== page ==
Black riders came from the sea.
There was clang and clang of spear and shield,
And clash and clash of hoof and heel,
Wild shouts and the wave of hair
In the rush upon the wind:
Thus the ride of sin.

Analysis, meaning and summary of the poem by

20 Comments

  1. ayana stephens says:

    This poem is so great I really enjoyed this poem….

  2. Jesse says:

    I love this poem!!!!!!!!! =)

  3. Pedro Raguirez says:

    I love this poem, it helped me with my life, great poem, if it wasnt for this poem i would be living in my parents basement

  4. Starfire says:

    i had to read this one twice but i understand it and i loved the meaning behind it!!!

  5. Matt says:

    Wonderful poem, great description. Short but sweet.
    Love it.

  6. Shope says:

    The poem is ediffying

  7. Danson Kahyana says:

    The poem is an example of Crane’s economy: a lot is said in so few words. I think ‘black’ is (unfortunately)used here in the conventional sense to symbolize evil. (I am saying ‘unfortunately’ because this kind of image keeps stereotyping and traumatizing the black race as being replicas of the devil, yet some of the most heart-rending atrocities in the world have been committed by the devil dressed in white, not black. Slavery, the Jewish holocaust, colonialism of Africa, the invasion of Vietnam and Iraq are just examples). The words ‘clang’ and ‘clash’ onomatopaeically represent the raid (or ride as the poet prefers to call it). The alliteration in lines 2, 3 and 4 also contributes to the structural unity of the poem: the spear is pitted against the shield (conjuring up a society less technologically endowed: a spear, not a bomb), the hoof against the heel (an animal versus a human or perhaps a savage versus a civilized person?), and wild shouts against the wave of hair. The concluding line serves to underline the ‘spirituality’ of Crane’s poem, which I think is unfortunate because we do not miss much if the line is deleted altogether. In fact the word ‘thus’ in that line tends to ‘dilute’ the seriousness of the poem: it makes it sound like some mini-theological pamplet.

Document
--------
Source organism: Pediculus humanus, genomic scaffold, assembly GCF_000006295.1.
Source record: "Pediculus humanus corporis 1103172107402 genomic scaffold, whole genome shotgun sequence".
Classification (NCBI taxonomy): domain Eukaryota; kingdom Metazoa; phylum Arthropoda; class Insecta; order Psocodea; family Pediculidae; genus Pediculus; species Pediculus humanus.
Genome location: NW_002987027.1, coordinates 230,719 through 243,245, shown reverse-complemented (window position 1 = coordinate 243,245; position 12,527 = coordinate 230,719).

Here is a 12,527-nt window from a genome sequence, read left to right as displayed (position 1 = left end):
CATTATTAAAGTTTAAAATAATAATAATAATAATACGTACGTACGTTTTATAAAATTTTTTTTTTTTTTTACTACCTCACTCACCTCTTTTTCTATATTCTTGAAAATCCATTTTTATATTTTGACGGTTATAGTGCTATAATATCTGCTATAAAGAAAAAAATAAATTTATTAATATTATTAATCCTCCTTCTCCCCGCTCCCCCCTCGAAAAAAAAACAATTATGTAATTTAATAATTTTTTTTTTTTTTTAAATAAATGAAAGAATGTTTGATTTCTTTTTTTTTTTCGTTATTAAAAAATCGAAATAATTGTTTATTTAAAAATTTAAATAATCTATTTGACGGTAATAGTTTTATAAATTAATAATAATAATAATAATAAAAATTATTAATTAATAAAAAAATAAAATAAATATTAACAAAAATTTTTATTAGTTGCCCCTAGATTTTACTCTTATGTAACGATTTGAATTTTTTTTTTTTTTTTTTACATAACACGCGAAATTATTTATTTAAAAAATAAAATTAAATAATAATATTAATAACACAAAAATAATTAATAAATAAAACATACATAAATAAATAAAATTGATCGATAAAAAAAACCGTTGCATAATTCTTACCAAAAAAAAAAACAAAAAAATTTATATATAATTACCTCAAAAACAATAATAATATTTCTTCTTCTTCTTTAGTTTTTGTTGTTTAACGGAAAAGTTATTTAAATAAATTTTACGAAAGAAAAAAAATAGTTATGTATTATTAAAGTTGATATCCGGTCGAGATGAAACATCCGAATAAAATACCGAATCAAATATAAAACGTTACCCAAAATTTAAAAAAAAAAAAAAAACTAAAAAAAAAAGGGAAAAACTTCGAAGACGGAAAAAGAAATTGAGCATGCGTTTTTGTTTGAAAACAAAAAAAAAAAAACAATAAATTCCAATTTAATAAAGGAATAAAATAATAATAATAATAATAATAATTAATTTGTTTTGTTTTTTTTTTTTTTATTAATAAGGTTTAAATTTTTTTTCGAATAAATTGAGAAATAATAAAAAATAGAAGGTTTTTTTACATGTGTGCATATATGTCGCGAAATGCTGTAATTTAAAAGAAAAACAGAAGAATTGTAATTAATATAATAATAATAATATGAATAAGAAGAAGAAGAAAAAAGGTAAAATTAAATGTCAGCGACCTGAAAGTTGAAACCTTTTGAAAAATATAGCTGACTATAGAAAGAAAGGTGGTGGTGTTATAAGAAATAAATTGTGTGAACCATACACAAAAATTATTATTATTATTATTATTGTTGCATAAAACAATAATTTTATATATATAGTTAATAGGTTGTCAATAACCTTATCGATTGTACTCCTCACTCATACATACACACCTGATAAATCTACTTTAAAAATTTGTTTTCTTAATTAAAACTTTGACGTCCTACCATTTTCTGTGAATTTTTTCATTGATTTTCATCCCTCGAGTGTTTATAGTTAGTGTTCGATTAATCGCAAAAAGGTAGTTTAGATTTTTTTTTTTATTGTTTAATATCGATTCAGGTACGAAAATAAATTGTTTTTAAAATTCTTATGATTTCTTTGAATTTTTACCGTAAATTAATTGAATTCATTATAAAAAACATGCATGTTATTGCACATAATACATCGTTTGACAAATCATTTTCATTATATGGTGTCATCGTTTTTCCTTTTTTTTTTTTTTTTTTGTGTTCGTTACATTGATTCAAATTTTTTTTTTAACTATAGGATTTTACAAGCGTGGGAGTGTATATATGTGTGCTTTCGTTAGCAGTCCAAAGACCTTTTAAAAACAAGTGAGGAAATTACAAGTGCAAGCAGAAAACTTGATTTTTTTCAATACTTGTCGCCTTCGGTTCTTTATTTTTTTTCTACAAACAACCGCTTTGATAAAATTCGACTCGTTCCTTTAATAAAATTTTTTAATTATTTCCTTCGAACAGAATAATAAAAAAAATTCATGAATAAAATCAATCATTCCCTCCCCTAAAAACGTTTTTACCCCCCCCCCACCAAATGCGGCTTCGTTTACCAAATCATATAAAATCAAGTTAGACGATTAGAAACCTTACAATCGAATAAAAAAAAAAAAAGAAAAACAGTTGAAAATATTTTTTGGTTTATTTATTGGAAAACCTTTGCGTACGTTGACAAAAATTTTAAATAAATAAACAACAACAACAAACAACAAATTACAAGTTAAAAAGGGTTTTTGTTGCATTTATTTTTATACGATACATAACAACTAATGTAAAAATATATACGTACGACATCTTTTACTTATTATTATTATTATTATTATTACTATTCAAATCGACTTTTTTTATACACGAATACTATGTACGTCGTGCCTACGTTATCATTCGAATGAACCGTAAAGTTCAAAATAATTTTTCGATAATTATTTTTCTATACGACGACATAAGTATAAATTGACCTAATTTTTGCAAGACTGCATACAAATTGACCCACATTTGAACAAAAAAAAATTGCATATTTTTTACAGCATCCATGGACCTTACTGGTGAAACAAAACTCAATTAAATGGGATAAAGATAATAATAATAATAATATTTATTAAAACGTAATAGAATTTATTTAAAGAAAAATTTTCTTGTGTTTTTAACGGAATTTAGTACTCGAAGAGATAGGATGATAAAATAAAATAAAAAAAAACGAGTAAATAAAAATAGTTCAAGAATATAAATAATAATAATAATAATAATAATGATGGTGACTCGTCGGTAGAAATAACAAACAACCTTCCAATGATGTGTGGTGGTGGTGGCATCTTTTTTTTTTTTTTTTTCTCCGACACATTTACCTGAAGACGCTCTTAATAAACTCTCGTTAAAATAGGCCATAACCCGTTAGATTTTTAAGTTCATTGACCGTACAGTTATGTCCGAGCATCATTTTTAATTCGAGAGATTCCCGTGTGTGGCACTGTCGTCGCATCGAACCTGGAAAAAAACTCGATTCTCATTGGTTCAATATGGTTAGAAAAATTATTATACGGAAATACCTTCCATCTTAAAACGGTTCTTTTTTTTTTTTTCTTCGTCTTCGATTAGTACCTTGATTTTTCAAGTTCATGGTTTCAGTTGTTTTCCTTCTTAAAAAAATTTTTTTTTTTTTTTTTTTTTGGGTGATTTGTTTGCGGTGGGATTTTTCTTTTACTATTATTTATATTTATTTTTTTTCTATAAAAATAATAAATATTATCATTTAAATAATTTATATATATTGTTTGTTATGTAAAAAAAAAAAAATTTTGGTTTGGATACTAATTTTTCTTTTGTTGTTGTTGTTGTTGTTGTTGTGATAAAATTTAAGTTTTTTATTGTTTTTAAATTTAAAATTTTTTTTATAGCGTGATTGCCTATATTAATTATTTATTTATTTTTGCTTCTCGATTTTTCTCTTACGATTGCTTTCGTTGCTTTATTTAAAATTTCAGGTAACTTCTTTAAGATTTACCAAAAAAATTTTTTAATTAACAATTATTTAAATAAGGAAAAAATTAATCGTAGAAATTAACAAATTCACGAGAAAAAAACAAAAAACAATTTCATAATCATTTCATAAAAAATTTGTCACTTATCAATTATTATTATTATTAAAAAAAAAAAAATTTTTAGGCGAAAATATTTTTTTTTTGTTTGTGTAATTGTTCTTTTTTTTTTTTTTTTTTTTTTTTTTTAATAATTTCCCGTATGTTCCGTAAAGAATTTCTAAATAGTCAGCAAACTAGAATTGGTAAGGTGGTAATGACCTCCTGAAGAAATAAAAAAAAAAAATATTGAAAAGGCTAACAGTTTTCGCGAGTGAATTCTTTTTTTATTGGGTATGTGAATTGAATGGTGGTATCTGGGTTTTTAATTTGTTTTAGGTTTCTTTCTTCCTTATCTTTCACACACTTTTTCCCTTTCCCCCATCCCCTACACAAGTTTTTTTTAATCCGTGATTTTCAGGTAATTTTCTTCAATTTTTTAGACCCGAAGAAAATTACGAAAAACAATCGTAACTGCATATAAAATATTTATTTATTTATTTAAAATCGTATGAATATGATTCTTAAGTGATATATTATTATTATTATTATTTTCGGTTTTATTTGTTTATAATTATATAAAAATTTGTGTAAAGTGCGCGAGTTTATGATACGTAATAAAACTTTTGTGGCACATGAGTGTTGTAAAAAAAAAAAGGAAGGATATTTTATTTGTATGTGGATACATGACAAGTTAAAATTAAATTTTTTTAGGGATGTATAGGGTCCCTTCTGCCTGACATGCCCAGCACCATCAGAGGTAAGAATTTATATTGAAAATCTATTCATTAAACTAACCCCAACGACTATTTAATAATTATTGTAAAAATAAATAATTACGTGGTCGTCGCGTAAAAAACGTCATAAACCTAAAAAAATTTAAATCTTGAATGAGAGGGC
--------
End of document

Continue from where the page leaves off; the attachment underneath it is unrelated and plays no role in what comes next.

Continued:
8. I'd rather not. says: